SALEM, MASS. (WHDH) - It was standing room only in Salem City Hall on Wednesday as the city took up a new anti-camping ordinance aimed at addressing a homeless encampment in the city as an increase in the homeless population has shelters at capacity.

The proposal to remove the encampment of about 15 people along South River when there are shelter spaces open comes after the camp on National Grid property was ordered to be evicted earlier this month.

City leaders say the proposed ordinance mirrors the one in place in Boston to handle similar encampments It would require those without homes to be moved by police to a shelter if there’s open space. Salem Police Chief Lucas Miller called the ordinance “necessary” and “humane.”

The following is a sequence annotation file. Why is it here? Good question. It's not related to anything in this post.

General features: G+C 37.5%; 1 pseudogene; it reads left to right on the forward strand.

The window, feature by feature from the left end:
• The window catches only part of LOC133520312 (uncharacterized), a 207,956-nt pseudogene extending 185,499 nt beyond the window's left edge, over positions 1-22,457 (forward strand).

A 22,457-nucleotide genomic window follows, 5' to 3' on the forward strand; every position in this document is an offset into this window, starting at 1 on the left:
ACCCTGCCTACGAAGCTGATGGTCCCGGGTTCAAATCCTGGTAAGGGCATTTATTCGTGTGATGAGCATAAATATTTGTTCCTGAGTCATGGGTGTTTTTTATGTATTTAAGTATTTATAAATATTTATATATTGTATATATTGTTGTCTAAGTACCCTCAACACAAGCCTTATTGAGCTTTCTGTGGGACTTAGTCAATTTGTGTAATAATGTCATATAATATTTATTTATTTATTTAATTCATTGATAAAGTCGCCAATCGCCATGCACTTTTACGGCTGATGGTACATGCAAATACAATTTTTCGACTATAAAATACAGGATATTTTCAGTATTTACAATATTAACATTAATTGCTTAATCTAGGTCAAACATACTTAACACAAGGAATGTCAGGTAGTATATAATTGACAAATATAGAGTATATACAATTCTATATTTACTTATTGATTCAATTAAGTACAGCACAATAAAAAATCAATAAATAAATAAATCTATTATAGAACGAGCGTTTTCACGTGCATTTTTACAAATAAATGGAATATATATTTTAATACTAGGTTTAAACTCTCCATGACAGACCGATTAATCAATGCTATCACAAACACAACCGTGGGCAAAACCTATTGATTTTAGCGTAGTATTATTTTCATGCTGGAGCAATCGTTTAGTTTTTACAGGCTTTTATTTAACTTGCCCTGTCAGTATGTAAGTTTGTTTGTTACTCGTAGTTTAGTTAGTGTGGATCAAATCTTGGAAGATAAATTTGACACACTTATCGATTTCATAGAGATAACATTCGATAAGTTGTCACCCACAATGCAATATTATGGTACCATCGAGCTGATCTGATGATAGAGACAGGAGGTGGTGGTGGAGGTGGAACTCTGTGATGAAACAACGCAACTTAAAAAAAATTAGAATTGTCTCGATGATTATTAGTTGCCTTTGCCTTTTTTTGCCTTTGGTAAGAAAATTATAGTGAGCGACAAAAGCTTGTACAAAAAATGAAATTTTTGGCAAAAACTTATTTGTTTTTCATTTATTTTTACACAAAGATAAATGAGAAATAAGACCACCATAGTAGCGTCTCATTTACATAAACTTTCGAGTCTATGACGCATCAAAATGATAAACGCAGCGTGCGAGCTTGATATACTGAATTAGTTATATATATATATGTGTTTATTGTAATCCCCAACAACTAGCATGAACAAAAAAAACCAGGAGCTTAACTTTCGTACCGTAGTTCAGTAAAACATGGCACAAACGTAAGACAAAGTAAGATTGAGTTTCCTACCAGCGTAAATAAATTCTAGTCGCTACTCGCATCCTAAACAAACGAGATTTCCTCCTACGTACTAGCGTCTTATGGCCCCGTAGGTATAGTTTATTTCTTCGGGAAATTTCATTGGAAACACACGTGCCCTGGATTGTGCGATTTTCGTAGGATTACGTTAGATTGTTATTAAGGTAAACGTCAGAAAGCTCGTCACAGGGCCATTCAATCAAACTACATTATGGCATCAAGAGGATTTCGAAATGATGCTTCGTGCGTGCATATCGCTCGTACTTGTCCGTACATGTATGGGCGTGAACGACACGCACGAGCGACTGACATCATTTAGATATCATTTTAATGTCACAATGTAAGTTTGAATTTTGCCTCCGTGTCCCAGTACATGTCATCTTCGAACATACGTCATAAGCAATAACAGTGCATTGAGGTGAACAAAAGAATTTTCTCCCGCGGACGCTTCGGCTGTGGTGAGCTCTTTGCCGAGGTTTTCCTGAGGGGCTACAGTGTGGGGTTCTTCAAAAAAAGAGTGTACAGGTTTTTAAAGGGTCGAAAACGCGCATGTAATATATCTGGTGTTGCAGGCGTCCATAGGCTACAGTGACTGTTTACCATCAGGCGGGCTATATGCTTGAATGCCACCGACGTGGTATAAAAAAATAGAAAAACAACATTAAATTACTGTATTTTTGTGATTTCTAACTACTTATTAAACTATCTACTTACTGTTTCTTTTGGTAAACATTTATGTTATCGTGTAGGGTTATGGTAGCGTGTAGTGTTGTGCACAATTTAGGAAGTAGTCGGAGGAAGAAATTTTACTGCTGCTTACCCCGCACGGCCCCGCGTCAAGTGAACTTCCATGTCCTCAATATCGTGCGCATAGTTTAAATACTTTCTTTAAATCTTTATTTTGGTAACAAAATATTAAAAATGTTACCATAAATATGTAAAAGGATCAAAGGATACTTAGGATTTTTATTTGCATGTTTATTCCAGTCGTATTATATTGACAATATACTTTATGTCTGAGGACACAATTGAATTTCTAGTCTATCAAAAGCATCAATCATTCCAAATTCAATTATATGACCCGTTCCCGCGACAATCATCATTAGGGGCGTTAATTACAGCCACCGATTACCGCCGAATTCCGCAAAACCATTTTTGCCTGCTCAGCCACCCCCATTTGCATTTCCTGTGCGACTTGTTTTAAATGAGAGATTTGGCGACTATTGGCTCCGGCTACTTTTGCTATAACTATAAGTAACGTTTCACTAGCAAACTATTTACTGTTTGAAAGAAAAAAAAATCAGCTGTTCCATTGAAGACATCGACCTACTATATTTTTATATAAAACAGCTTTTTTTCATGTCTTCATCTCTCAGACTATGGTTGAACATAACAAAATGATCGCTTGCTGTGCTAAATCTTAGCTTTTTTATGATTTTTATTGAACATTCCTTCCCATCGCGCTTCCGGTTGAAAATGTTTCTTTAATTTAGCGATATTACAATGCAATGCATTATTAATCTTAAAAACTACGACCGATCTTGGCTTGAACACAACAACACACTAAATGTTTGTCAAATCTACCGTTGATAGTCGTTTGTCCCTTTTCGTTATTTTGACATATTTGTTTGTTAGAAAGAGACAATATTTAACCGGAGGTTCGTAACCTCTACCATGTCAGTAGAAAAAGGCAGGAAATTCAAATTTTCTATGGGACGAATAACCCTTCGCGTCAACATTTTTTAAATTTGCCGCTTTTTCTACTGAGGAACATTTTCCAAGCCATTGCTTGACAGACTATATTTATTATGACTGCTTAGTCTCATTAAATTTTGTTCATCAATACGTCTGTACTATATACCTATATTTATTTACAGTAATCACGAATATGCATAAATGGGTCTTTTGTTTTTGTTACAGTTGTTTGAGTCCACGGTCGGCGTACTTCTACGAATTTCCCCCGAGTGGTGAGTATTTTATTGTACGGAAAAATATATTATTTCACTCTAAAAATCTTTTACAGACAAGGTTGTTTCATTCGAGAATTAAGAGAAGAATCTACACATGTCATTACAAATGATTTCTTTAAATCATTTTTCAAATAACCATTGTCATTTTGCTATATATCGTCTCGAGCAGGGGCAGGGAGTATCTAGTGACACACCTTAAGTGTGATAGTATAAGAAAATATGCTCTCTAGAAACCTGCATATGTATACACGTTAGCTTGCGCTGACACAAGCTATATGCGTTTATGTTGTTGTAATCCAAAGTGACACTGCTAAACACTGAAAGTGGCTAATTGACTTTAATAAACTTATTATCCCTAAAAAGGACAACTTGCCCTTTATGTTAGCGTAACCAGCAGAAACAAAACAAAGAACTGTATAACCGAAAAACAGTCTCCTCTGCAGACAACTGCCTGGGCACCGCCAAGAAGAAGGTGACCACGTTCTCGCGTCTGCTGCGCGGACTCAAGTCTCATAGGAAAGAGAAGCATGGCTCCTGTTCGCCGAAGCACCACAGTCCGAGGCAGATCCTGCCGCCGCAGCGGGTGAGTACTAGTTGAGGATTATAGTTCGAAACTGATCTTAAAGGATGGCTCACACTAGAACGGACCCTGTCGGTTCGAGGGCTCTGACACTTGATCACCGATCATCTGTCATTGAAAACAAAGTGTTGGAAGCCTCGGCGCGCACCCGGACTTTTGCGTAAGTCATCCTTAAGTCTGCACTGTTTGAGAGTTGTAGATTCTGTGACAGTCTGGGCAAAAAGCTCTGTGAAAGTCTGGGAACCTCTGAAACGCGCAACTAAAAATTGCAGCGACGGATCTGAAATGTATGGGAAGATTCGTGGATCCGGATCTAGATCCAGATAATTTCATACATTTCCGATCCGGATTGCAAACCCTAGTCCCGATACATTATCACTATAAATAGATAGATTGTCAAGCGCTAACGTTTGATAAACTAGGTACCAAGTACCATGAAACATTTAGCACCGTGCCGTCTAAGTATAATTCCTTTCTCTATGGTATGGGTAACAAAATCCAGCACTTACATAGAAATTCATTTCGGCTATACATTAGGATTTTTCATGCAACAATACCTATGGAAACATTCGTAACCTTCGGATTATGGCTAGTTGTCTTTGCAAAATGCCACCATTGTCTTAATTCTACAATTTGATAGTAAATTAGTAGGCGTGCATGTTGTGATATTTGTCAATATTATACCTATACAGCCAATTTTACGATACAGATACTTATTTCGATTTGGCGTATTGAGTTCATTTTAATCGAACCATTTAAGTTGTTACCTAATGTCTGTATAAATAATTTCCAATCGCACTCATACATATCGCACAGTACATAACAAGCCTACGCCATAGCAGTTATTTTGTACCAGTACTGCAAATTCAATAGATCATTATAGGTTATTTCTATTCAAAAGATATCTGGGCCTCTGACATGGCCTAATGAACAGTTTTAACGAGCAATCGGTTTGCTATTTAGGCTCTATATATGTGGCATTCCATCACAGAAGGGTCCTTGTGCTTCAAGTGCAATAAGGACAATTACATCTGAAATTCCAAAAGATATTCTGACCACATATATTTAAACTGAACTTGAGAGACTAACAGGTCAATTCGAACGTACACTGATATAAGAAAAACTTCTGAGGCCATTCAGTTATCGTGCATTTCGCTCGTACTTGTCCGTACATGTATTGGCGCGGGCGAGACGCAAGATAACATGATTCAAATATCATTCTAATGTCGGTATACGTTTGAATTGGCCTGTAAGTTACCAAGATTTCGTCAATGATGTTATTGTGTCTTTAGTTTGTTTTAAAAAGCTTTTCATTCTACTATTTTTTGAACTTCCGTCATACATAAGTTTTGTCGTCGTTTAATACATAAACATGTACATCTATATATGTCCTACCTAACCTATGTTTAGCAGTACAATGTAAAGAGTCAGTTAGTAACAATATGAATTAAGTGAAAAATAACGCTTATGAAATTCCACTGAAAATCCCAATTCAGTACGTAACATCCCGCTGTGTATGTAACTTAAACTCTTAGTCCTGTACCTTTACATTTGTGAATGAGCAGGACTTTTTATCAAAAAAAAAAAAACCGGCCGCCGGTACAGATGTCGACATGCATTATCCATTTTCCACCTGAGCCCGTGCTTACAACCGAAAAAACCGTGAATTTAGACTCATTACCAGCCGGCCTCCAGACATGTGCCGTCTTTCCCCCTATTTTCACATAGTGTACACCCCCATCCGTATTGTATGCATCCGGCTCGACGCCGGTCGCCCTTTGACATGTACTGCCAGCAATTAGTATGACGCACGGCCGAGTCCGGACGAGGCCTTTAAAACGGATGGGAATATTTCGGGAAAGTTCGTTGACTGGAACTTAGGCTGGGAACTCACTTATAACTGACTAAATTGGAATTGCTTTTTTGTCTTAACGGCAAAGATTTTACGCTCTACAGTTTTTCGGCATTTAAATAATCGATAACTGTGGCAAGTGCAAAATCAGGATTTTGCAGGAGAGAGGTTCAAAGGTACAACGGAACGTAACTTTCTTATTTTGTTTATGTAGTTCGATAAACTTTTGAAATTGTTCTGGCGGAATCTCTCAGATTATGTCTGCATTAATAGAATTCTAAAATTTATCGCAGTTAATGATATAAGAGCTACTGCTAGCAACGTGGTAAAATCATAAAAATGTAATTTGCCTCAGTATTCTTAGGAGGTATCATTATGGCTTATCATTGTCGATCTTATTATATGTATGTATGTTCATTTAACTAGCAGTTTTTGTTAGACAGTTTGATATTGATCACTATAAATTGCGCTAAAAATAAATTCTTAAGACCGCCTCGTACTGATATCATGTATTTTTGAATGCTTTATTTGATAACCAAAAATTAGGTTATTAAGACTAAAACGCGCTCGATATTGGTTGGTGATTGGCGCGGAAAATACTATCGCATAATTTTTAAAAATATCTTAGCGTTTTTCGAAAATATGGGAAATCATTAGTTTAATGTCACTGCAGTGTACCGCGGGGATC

“People who live in homeless encampments will never be healthier than they are today and their health will decline with every day that they stay in that encampment,”

But more than a dozen residents who spoke, mostly opposed, said the ordinance won’t address the root problem and will only move people who are without a place to stay.

In the end, the ordinance didn’t pass, meaning the debate over what to do with Salem’s growing homeless problem will continue.

National Grid did not immediately respond to a request for comment.

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